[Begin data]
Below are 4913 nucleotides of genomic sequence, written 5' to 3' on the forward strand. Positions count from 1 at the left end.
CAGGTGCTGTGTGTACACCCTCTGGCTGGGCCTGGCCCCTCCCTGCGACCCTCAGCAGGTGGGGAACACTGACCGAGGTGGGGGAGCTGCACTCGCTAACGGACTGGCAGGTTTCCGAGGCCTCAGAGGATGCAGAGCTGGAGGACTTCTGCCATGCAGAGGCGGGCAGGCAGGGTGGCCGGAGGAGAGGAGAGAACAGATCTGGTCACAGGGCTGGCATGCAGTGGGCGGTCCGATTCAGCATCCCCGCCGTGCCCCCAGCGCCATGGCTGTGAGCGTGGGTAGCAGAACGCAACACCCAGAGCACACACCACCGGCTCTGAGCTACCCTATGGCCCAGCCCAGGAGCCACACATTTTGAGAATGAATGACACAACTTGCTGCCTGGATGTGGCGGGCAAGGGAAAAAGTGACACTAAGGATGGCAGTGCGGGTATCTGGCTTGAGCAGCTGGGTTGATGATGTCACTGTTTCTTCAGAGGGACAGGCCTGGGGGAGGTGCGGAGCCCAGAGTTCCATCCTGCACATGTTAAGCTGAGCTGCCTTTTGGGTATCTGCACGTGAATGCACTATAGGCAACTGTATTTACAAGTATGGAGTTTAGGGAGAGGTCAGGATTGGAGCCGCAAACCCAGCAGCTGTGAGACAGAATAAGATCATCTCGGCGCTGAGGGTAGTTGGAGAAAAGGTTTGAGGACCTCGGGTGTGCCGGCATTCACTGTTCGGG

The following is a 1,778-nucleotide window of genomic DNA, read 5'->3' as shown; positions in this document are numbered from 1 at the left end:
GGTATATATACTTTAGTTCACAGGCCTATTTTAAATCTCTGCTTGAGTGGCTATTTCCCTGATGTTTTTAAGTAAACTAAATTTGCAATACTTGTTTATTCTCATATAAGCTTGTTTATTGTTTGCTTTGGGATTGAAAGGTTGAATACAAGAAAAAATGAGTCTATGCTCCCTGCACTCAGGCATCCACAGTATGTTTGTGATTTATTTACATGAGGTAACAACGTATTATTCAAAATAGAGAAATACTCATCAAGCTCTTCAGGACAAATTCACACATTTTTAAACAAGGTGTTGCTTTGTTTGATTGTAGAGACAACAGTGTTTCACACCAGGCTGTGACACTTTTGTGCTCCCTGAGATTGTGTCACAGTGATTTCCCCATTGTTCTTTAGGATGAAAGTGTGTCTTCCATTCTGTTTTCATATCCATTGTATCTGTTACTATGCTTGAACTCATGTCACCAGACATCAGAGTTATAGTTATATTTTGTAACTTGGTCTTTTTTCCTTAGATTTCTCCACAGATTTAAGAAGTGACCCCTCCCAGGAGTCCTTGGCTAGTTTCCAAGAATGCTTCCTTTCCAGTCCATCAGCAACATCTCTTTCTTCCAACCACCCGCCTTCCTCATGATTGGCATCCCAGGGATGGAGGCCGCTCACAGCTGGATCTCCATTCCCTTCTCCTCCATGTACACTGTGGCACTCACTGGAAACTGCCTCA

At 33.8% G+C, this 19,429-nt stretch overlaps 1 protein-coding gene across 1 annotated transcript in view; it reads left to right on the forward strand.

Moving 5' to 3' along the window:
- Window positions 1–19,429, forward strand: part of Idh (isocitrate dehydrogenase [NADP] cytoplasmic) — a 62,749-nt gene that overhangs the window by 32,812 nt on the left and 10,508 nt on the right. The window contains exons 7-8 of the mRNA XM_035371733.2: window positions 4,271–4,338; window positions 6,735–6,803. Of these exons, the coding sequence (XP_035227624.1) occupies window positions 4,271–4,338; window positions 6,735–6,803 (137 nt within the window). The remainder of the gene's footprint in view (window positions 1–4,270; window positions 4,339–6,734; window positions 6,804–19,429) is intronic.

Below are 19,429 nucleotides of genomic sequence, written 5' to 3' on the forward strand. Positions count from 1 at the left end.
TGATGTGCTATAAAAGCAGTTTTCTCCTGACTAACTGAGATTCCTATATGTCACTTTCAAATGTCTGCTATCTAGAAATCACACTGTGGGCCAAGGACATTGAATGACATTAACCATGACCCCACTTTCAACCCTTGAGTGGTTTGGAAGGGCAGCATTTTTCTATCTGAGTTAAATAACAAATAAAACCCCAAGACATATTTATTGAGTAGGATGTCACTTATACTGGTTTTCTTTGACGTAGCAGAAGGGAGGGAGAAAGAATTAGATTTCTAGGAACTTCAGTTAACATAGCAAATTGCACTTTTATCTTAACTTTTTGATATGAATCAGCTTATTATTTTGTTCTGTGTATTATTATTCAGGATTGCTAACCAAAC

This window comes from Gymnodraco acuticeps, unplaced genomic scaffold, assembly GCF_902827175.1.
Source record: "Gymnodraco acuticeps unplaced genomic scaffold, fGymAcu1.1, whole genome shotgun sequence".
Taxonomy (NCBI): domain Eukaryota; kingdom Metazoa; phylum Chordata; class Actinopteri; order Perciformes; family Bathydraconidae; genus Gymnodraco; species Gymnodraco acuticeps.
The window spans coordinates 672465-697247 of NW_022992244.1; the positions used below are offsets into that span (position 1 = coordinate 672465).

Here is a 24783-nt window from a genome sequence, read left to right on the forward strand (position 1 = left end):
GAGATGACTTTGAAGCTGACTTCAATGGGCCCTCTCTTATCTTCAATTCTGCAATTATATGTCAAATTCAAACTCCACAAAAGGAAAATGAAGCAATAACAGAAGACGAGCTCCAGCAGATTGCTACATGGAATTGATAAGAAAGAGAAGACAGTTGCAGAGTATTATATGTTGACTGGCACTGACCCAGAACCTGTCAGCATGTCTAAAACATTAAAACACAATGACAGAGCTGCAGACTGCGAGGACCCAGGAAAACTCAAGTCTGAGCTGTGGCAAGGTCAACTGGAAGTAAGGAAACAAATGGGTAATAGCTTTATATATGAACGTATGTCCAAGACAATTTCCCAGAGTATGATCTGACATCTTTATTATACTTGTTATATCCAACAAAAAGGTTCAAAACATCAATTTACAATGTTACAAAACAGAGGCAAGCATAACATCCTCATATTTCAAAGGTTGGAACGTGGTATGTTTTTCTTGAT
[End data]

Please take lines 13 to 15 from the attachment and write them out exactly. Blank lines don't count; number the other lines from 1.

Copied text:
The window spans coordinates 672465-697247 of NW_022992244.1; the positions used below are offsets into that span (position 1 = coordinate 672465).

Here is a 24783-nt window from a genome sequence, read left to right on the forward strand (position 1 = left end):
GAGATGACTTTGAAGCTGACTTCAATGGGCCCTCTCTTATCTTCAATTCTGCAATTATATGTCAAATTCAAACTCCACAAAAGGAAAATGAAGCAATAACAGAAGACGAGCTCCAGCAGATTGCTACATGGAATTGATAAGAAAGAGAAGACAGTTGCAGAGTATTATATGTTGACTGGCACTGACCCAGAACCTGTCAGCATGTCTAAAACATTAAAACACAATGACAGAGCTGCAGACTGCGAGGACCCAGGAAAACTCAAGTCTGAGCTGTGGCAAGGTCAACTGGAAGTAAGGAAACAAATGGGTAATAGCTTTATATATGAACGTATGTCCAAGACAATTTCCCAGAGTATGATCTGACATCTTTATTATACTTGTTATATCCAACAAAAAGGTTCAAAACATCAATTTACAATGTTACAAAACAGAGGCAAGCATAACATCCTCATATTTCAAAGGTTGGAACGTGGTATGTTTTTCTTGAT